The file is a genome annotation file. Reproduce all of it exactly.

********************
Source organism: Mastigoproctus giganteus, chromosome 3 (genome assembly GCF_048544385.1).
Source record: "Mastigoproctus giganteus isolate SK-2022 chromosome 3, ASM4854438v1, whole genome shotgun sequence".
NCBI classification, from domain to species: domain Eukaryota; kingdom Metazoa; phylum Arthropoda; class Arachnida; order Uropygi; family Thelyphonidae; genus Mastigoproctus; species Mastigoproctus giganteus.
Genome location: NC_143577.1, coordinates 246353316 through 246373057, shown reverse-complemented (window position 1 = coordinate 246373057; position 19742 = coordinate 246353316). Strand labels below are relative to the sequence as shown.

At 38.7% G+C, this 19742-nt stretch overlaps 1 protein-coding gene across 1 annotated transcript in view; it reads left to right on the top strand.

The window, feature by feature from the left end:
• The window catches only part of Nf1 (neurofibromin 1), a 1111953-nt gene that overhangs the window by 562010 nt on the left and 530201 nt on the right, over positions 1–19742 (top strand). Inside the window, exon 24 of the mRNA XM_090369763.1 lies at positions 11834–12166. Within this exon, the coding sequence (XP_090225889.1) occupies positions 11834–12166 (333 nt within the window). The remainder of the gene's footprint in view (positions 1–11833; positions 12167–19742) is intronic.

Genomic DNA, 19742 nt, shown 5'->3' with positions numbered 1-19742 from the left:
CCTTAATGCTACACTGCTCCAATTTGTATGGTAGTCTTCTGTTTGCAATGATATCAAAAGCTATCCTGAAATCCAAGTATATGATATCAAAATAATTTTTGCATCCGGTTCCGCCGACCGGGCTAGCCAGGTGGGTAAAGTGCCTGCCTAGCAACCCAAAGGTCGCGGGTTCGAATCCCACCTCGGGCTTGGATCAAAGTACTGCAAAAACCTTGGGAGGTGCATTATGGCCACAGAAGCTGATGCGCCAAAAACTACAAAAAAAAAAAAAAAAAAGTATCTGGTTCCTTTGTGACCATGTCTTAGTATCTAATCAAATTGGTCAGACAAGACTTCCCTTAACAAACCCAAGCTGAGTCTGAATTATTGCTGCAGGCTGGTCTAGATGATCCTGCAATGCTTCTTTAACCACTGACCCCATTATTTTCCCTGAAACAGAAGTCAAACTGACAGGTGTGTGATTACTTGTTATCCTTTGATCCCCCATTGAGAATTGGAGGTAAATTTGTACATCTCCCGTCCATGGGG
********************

Source organism: Mastigoproctus giganteus, chromosome 3 (genome assembly GCF_048544385.1).
Source record: "Mastigoproctus giganteus isolate SK-2022 chromosome 3, ASM4854438v1, whole genome shotgun sequence".
NCBI classification, from domain to species: domain Eukaryota; kingdom Metazoa; phylum Arthropoda; class Arachnida; order Uropygi; family Thelyphonidae; genus Mastigoproctus; species Mastigoproctus giganteus.
Genome location: NC_143577.1, coordinates 246353316 through 246373057, shown reverse-complemented (window position 1 = coordinate 246373057; position 19742 = coordinate 246353316). Strand labels below are relative to the sequence as shown.

At 38.7% G+C, this 19742-nt stretch overlaps 1 protein-coding gene across 1 annotated transcript in view; it reads left to right on the top strand.

The window, feature by feature from the left end:
• The window catches only part of Nf1 (neurofibromin 1), a 1111953-nt gene that overhangs the window by 562010 nt on the left and 530201 nt on the right, over positions 1–19742 (top strand). Inside the window, exon 24 of the mRNA XM_090369763.1 lies at positions 11834–12166. Within this exon, the coding sequence (XP_090225889.1) occupies positions 11834–12166 (333 nt within the window). The remainder of the gene's footprint in view (positions 1–11833; positions 12167–19742) is intronic.

Genomic DNA, 19742 nt, shown 5'->3' with positions numbered 1-19742 from the left:
CCTTAATGCTACACTGCTCCAATTTGTATGGTAGTCTTCTGTTTGCAATGATATCAAAAGCTATCCTGAAATCCAAGTATATGATATCAAAATAATTTTTGCATCCGGTTCCGCCGACCGGGCTAGCCAGGTGGGTAAAGTGCCTGCCTAGCAACCCAAAGGTCGCGGGTTCGAATCCCACCTCGGGCTTGGATCAAAGTACTGCAAAAACCTTGGGAGGTGCATTATGGCCACAGAAGCTGATGCGCCAAAAACTACAAAAAAAAAAAAAAAAAAGTATCTGGTTCCTTTGTGACCATGTCTTAGTATCTAATCAAATTGGTCAGACAAGACTTCCCTTAACAAACCCAAGCTGAGTCTGAATTATTGCTGCAGGCTGGTCTAGATGATCCTGCAATGCTTCTTTAACCACTGACCCCATTATTTTCCCTGAAACAGAAGTCAAACTGACAGGTGTGTGATTACTTGTTATCCTTTGATCCCCCATTGAGAATTGGAGGTAAATTTGTACATCTCCCGTCCATGGGG